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"Pregnancy Toxemia and Ketosis (Part 2)"

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Pregnancy Toxemia and Ketosis (Part 2)

By: Robin L. Walters
About the Author
Website: Bar None Meat Goats
Sources: 8th Edition Merck Veterinary Manual, Goat Medicine (Dr. Smith & Sherman), C. Ross

B Complex, thiamin, probiotics, and penicillin should also be given as support therapy. 3cc B Complex and 500mg thiamin should be given twice daily. Probiotics should be given at least daily, and a large initial dose of penicillin followed by substantial doses for 5 days total should also be administered. This also helps prevent primary and secondary pneumonia.

If the kids are within 7 days of due date, and the doe does not respond immediately to treatment, giving 20-25mg dexamethasone can induce labor. Labor will begin within 48 hours. Dexamethasone is preferred over hormonal induction of parturition because of its beneficial stimulus to appetite. Also, dexamethasone may also prepare the lungs of marginally immature kids increasing their chances of survival during labor or cesarean. Valuable does that fail to respond within 24 hours should have a cesarean immediately. Even with surgery and fluids, prognosis is poor for the survival of both the doe and kids.

The key to treating toxemia is catching the subtle symptoms promptly. Fist concern is to hydrate the doe and get enough sugars to the brain to get if functioning properly. We have been successful treating does with 50% Dextrose solution and magic. We give 20cc magic two to four times daily at first signs of toxemia. If the doe is completely off feed or becoming lethargic we give 4 ounces 50% dextrose (1/2 dextrose, ½ water) with 3cc B Complex, 500mg thiamin, 50cc Calcium Glutamate (orally) and probiotics. The dextrose solution is repeated every hour until the doe is standing, drinking, and urinating. We have also found it helpful to give water (drench if necessary) at every treatment. Once these does quit moving, they don't get up and drink, as they should. We give one pint of water with every treatment.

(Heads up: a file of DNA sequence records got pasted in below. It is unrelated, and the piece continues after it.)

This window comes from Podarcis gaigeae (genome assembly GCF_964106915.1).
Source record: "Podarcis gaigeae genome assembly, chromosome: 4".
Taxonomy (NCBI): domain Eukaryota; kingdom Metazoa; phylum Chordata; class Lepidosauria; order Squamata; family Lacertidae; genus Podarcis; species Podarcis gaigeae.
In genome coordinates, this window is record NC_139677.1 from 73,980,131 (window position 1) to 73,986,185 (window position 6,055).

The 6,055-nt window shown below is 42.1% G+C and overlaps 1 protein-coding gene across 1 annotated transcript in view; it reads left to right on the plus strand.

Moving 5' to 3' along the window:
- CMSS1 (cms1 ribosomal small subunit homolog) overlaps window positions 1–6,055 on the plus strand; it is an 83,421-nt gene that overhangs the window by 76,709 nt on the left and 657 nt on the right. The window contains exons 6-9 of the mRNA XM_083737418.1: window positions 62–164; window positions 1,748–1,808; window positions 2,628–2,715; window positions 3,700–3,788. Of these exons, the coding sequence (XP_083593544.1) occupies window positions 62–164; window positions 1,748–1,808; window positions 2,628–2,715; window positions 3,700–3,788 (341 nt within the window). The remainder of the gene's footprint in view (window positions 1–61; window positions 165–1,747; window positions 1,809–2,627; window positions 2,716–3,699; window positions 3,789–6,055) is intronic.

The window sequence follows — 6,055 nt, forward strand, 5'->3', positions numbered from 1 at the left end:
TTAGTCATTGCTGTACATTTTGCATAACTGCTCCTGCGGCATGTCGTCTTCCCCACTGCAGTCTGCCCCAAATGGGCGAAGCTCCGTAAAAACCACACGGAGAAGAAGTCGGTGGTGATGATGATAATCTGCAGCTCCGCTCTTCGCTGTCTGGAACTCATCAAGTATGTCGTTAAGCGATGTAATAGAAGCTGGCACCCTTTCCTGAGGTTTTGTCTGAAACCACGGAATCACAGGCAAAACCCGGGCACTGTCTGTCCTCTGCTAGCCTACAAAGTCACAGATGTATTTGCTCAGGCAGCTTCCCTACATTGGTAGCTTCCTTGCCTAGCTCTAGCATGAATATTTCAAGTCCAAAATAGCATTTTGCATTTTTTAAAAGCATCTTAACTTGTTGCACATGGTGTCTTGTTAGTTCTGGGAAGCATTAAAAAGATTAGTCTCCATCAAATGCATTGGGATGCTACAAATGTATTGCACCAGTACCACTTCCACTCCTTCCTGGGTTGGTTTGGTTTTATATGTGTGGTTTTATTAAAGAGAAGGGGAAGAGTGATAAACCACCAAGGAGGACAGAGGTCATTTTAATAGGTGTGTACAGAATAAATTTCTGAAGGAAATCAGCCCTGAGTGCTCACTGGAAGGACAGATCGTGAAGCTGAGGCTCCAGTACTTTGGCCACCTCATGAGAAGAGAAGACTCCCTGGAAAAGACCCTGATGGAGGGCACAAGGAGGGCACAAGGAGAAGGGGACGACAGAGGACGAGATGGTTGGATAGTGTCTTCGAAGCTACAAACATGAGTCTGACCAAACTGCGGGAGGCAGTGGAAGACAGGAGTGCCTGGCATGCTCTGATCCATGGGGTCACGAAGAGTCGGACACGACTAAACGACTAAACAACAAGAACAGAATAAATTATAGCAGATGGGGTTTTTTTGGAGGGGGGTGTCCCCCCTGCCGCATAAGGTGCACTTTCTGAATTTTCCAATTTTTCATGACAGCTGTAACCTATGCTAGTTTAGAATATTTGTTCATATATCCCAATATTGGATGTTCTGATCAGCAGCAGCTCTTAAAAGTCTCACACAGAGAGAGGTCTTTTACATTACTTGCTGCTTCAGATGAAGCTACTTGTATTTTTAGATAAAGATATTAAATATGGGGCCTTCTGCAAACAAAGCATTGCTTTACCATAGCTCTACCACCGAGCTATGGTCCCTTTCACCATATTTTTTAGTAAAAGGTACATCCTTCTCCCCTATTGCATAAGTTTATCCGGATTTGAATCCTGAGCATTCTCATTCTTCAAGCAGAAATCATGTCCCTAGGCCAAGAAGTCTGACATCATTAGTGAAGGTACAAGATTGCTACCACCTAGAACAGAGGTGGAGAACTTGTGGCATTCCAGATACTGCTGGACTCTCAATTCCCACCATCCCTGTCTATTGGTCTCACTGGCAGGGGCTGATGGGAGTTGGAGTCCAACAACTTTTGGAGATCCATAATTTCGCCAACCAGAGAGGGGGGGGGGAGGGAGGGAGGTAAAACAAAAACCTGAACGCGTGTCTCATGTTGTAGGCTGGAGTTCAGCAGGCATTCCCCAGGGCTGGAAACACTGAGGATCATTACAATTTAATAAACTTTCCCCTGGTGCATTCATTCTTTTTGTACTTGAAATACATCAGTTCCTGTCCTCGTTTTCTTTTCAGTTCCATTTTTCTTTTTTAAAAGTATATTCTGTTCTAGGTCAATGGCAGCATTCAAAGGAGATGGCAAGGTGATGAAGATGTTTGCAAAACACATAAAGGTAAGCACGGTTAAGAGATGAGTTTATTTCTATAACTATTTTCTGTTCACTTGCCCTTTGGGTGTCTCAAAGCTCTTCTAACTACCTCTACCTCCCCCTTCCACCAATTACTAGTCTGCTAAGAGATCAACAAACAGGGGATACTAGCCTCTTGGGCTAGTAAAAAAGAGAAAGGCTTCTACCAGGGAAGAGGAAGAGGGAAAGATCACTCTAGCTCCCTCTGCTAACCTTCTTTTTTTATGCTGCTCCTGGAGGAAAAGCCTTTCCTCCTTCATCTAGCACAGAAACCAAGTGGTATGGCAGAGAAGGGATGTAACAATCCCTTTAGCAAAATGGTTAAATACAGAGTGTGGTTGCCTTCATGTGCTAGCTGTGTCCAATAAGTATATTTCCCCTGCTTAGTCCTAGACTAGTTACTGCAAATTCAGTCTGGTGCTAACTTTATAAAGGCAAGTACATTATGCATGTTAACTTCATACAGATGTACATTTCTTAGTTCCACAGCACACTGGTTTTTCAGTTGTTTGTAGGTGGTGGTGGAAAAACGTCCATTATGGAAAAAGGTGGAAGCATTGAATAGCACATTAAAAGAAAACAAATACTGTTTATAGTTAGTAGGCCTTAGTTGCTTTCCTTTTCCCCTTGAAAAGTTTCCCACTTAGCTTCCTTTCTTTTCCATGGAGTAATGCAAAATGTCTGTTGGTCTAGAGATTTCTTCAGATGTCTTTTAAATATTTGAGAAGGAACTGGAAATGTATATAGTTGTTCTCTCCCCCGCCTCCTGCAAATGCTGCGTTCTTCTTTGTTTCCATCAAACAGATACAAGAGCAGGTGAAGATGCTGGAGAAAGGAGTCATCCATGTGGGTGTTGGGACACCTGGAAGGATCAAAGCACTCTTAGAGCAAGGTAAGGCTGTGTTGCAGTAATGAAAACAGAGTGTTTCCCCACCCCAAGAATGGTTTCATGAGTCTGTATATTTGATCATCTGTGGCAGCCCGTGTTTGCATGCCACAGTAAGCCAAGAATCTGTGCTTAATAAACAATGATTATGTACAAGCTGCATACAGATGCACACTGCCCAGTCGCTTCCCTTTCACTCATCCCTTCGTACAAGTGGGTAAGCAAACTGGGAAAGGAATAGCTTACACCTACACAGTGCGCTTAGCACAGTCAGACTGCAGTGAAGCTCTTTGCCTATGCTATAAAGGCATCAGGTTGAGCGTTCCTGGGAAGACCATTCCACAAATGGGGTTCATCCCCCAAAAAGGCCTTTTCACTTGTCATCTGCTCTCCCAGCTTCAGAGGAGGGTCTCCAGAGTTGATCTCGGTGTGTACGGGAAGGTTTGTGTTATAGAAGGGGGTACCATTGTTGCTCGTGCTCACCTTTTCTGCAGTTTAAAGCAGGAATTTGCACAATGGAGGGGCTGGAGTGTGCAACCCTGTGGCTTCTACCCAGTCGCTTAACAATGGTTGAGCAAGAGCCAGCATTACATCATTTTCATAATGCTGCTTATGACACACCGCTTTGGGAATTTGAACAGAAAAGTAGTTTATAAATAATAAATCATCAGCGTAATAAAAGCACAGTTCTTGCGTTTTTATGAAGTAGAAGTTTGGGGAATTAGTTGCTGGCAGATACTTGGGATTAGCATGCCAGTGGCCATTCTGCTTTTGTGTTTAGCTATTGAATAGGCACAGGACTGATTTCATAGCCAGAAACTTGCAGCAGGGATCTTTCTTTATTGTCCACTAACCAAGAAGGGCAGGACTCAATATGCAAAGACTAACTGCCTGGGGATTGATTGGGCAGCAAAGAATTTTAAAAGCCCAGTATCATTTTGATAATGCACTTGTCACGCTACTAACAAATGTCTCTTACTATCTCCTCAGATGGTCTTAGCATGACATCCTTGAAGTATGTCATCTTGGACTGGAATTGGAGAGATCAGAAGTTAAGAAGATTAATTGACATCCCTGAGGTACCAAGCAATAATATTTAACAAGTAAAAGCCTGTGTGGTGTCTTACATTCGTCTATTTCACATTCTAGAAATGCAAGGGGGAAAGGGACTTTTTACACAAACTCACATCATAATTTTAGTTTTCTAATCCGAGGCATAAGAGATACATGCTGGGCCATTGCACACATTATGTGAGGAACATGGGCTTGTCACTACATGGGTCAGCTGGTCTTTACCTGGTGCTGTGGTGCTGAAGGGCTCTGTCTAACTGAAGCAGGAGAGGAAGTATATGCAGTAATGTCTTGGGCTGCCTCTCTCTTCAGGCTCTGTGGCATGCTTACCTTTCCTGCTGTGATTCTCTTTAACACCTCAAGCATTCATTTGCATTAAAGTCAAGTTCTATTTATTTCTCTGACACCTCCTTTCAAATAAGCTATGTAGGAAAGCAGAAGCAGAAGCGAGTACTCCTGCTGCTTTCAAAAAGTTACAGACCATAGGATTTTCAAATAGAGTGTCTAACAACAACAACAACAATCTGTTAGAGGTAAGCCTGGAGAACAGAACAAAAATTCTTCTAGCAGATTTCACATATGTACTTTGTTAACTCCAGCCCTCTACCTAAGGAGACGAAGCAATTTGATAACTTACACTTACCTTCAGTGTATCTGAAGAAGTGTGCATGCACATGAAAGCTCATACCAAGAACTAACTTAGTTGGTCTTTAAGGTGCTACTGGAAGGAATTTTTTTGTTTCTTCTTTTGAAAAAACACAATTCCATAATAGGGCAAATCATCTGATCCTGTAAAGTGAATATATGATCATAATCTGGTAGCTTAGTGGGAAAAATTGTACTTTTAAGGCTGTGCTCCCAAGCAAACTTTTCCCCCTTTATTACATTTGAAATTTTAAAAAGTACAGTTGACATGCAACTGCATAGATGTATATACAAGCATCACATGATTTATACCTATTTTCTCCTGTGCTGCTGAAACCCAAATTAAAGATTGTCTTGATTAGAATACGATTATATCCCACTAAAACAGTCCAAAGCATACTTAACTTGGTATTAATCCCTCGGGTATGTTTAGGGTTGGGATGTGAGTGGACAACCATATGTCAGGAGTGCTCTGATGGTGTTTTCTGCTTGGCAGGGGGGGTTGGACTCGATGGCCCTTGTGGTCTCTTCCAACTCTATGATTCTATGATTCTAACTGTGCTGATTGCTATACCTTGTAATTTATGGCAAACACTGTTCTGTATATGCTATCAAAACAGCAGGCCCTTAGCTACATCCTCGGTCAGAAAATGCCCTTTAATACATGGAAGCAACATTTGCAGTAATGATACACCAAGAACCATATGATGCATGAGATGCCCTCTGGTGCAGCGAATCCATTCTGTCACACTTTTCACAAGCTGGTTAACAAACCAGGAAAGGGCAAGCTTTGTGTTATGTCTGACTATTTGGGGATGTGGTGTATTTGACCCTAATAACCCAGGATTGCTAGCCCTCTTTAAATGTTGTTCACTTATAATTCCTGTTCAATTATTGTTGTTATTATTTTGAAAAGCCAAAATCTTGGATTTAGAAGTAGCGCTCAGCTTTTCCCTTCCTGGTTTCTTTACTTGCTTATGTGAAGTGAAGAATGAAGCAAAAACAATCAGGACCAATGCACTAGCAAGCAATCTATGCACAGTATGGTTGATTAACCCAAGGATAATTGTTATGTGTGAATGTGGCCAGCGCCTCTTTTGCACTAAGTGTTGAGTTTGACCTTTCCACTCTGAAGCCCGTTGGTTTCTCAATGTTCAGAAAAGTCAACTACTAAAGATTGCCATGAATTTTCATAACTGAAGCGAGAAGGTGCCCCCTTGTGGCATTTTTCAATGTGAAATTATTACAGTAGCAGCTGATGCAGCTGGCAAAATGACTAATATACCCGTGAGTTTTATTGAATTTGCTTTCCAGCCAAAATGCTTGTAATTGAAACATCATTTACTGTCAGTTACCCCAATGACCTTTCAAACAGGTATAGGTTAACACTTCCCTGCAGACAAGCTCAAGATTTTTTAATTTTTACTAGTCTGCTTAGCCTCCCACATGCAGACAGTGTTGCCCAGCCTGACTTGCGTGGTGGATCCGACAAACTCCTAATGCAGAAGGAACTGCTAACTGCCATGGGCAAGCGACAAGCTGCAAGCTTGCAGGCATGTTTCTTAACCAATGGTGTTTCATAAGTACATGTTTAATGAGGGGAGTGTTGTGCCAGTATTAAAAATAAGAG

Be cautious given electrolytes or products that are high in sodium. Although in a pinch they will work to hydrate the animal, you don't want to give long term anything that has a lot of sodium in it. That is why we use the dextrose instead of oral electrolytes. You need to make sure that the doe urinates, giving a mild diuretic such as cranberry juice may also be helpful. The does need to flush the toxins from their system.

When the doe starts to respond we start decreasing the treatment intervals. Treatment is dropped to 4 times a day, and if the doe is back on her feed and eating well, we just give the magic mixture two to three times daily. The doe may scour the first couple of days & Pepto-Bismol or kaopectate can be given to relieve the dietary scours. Don't be terribly concerned if the doe scours it is caused by the drastic dietary changes and will clear up as the doe continues to eat.

Propylene glycol can be given orally at the rate of 4 ounces, 4 times daily. Nutri-drench can be substituted for propylene glycol, and is easier to dose orally - it doesn't taste quite as offensive to the doe. Intravenous glucose (25-50 grams - in a 5 or 10% solution), and B Vitamins, can also be given. If probiotics are not available give baking soda orally to prevent acidosis these need to be given at least once a day. Dextrose (50%) can be given IV in a single 60-100ml dose, followed by a 5% dextrose solution in an electrolyte drip. Be careful giving commercially prepared and oral electrolytes, they are usually high in sodium.

Ketoacidocis is precipitated by metabolism of fat. When the doe is not consuming an adequate amount of carbohydrate, that she metabolizes fat to make glucose. The byproduct of this is ketones, which must be secreted by the kidneys. The doe must have a fluid intake to allow this to happen. That is why plain water is given, drenched, or tubed, along with the 50% glucose, and other support therapy. When enough glucose is present, fat is not metabolized, and the body has time to get rid of it. As this happens, the doe will become more alert, and start to eat and drink on her own. This is a vicious cycle, and difficult to break. If caught early, and treated concienciously, the cycle can be broken. The doe must be monitored carefully until the kids are born, condition can change quickly and needs to be responded in a timely fashion.

Part 1 - Part 2

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About the author: Katy & I raise a small herd of meat goats outside of Seguin Texas. We try to breed for the show season, mainly show wethers & percentage does. Katy shows extensively in the wether shows & in the ABGA & AMGA shows.

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